These were shorter visits (only about 2.5 hours each), so I’ll combine them in one post. Topline - both Grivault and Lamy-Pillot made wonderful wines in 2008 and the 2009 barrel samples we tried are very promising indeed. And, the Grivault 2007s (which should arrive in another few weeks) are simply fantastic.
Domaine Albert Grivault
The estate of Albert Grivault is fairly small - only about 13HA total - but includes the 1HA 1er Cru Clos Des Perrieres, as close to Grand Cru as Meursault gets. All of the 2009 whites had already finished malolactic fermentation but between recent additions of sulfur and/or some slight reduction were very hard to judge. We tasted the 2008 and 2007 Bourgogne Blanc back to back. Both of these wines are grown just behind owner Michel Bardet’s home on a vineyard that is 1/3 village Meursault and 2/3 Bourgogne - a division that’s a legacy of an old property sale. The 2007 is one of the very best Bourgogne Blanc level wines I’ve tasted. It’s a dead ringer for a very good village Meursault, loaded with nuts, butter, white fruits, stones, and character. The 2008 is better yet, with the riper fruit tending more yellow in character and a long, complex, juicy finish. It’s hard to fathom why this wine doesn’t cost more.
Next, 2008 and 2007 Meursault. The 2007 is also outstanding, layered, complex, and very fresh. The 2008 is richer and has more fat, but is also tighter and a little less accessible today. I love the mint and yellow orchard fruit both wines show along with their butter, nut, and mineral character.
2008 and 2007 Meursault 1er Cru Perrieres. Last year, I wasn’t impressed with the 2007, so we didn’t order any for the store. Now, I think this may have been a mistake. The wine has 2007’s characteristic focused acidity and mineral tone, but also has more richness and fruit than I detected last year. The 2008 is, again, a clear step up, a classic marriage of richness and mineral drive and cut.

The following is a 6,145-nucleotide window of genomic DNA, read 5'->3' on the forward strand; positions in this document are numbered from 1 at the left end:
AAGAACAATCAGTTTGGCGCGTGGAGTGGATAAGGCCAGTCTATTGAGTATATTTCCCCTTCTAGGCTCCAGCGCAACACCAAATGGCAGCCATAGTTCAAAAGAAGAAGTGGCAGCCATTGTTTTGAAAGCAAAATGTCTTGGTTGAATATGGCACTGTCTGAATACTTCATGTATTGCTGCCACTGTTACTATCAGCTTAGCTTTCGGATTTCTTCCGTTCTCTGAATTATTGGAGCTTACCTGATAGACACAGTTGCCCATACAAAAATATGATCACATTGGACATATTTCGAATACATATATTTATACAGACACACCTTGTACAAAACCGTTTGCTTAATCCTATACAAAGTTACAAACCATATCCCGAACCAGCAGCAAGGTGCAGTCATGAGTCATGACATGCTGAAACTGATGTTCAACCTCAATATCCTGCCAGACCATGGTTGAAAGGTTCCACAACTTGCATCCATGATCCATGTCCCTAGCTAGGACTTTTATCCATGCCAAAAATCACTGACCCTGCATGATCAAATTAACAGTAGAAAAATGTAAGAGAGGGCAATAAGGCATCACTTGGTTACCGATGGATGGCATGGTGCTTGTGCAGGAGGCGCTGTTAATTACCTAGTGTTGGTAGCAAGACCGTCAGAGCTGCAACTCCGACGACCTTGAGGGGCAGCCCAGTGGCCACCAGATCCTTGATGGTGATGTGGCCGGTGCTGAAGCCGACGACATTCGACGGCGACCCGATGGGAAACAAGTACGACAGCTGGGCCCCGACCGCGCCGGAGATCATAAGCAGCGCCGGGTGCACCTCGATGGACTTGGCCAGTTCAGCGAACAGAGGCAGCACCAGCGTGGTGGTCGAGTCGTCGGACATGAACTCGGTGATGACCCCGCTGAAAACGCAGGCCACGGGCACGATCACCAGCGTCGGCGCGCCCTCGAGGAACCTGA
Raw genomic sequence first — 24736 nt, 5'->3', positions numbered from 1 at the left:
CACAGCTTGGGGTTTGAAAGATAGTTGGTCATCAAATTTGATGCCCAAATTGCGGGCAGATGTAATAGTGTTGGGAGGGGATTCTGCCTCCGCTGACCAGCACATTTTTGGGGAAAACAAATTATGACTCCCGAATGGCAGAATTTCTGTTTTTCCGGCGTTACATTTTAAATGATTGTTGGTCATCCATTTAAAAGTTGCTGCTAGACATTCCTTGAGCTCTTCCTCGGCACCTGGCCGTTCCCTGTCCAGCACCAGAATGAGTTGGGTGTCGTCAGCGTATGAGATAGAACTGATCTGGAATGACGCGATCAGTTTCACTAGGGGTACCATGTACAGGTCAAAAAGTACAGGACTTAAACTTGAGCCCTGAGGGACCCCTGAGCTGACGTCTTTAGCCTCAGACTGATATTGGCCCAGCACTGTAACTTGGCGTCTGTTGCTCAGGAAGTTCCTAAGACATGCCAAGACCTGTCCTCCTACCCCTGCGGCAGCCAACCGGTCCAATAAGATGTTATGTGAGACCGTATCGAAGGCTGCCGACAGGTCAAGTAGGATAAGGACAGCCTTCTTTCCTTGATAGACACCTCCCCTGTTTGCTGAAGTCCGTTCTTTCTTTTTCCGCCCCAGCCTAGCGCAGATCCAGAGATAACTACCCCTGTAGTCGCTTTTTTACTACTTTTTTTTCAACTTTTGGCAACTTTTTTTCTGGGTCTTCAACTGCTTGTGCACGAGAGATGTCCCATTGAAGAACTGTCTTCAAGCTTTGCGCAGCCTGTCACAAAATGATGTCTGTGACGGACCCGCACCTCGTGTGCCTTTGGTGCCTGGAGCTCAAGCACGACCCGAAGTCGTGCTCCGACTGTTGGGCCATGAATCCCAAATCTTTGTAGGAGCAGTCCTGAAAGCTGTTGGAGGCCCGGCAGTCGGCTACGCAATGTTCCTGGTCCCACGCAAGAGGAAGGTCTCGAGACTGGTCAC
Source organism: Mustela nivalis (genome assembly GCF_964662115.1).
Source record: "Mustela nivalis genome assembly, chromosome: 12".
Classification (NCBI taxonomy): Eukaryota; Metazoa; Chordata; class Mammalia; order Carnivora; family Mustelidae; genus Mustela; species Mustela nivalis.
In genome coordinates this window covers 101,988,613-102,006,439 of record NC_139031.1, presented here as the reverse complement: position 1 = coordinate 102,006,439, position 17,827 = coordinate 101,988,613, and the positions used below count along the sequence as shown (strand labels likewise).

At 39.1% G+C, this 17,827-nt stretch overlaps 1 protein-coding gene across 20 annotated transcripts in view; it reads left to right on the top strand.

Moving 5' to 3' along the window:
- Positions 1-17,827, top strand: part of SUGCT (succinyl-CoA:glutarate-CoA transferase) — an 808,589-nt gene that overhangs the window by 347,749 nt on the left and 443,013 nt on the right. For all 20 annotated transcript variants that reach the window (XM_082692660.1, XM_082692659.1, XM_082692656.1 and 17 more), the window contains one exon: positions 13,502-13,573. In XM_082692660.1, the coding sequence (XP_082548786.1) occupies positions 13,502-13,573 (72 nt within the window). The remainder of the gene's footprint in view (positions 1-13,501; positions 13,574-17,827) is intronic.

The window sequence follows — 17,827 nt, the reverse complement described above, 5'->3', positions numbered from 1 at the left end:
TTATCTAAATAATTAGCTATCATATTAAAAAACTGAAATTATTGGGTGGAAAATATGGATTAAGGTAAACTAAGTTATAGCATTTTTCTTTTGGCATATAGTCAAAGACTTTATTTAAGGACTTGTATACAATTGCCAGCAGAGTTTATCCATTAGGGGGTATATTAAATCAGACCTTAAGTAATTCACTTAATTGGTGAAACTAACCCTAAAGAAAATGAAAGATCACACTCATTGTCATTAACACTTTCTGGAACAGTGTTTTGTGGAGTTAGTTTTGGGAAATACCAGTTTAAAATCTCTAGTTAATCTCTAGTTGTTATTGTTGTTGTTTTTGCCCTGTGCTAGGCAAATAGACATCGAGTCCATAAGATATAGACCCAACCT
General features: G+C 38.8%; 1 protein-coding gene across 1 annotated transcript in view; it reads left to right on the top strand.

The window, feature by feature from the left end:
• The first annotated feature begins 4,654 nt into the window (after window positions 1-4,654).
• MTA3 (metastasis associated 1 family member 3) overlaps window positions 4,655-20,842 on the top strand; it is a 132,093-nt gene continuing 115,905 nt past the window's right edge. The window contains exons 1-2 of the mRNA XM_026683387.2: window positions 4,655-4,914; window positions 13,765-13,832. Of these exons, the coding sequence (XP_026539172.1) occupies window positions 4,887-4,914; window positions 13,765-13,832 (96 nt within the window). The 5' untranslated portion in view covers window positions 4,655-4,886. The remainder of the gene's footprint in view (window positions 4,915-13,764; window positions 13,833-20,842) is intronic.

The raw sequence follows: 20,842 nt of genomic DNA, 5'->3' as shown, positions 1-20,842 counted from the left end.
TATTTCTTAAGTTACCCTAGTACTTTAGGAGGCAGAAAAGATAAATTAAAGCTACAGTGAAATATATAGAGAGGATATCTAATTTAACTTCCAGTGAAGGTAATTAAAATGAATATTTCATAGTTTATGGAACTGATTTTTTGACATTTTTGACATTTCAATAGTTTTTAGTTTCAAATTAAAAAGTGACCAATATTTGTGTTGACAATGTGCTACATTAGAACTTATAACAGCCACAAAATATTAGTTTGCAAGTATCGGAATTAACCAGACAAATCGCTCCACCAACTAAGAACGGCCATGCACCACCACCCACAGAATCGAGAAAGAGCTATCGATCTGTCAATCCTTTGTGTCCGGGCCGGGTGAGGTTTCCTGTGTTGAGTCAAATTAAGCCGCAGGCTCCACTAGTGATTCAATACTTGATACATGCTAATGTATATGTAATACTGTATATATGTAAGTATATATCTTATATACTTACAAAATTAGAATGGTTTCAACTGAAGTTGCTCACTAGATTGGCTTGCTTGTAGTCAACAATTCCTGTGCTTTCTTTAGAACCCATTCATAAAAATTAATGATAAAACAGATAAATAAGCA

Then, 2006, 2007 and 2008 1er Cru Clos Des Perrieres. A Grand Cru-quality site should show its class in every vintage, and that’s what happens here. In the ripe 2006 vintage, a wine that has started to lose its baby fat and is now unctuous in texture but tight, tight, tight on flavor. Wait at least 5 more years. In 2007, focused minerality over rich fresh butter, nuts, mint, and orchard fruits with a delicious salty caramel note on the finish. In 2008, clearly a great wine from first sniff. Pear, honey, butter, grilled nuts, and tropical fruit, opulent round texture, and then a laser beam of acid and mineral at the end. A monumental wine.
Finally, the 2000 Clos Des Perrieres. If you own this wine and don’t love it, please call me - I’ll buy all you have. Not really a great vintage for Meursault, but a great wine. On release, many complained that this wine was too acidic and tart. With time, it’s now rich and complex, with the bright acidity perfectly balancing the ripe, deep, fruit. No hurry - this will last another 10 years.
I have the sketchiest notes of any estate visit for Lamy-Pillot. It was our last stop of the Burgundy portion of our trip, and I’ll confess to being distracted by the thought of getting to Lyon to meet Meg’s train from Paris. We had a lovely two hour visit with brothers-in-law Daniel Cadot-Lamy and winemaker Sebastien Caillat. Sebastien’s winemaking gets more focused and pure with each passing vintage. In every vintage, he uses oak very judiciously, limiting new oak to 30% or so max and working hard to avoid any detectable oak flavor. In the super-ripe 2009 vintage, Sebastien eschewed new wood entirely - none of Lamy-Pillot’s whites saw any new wood in 2009.
Our tasting focused on the recently bottled 2008s. I was terrifically impressed with the whites from Chassagne-Montrachet. The village wine from the lieu dit Pot Bois is always exciting, and this year is no exception. An exotic nose of ripe citrus, quince, honey, lavender and anise leads to a round and complex palate lifted by a beam of citrusy acidity. Very close to 1er Cru quality. The 1er Cru Grande Montagne is a wine we’ll buy this year. Wild and luscious aromatics, great concentration, and fine acidity and minerality.
And then there is the 1er Cru Cailleret. This vineyard sits in the middle of the Chassagne slope, right where you’d expect to find a Grand Cru. Tasted blind, you’d be hard pressed to call this anything other than Grand Cru in its intensity and richness, and the spearmint and fresh green herb on the finish make me think this will develop very well indeed in bottle.